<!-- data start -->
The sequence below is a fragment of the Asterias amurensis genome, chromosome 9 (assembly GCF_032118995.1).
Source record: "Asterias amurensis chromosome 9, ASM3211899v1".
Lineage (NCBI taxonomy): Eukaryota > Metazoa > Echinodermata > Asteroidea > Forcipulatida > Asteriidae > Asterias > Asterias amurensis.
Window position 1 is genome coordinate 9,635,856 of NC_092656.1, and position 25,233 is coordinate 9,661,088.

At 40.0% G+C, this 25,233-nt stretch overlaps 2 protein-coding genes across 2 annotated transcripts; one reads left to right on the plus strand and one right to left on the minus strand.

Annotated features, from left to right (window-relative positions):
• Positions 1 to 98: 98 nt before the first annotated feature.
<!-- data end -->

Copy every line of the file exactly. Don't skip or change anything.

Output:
The sequence below is a fragment of the Asterias amurensis genome, chromosome 9 (assembly GCF_032118995.1).
Source record: "Asterias amurensis chromosome 9, ASM3211899v1".
Lineage (NCBI taxonomy): Eukaryota > Metazoa > Echinodermata > Asteroidea > Forcipulatida > Asteriidae > Asterias > Asterias amurensis.
Window position 1 is genome coordinate 9,635,856 of NC_092656.1, and position 25,233 is coordinate 9,661,088.

At 40.0% G+C, this 25,233-nt stretch overlaps 2 protein-coding genes across 2 annotated transcripts; one reads left to right on the plus strand and one right to left on the minus strand.

Annotated features, from left to right (window-relative positions):
• Positions 1 to 98: 98 nt before the first annotated feature.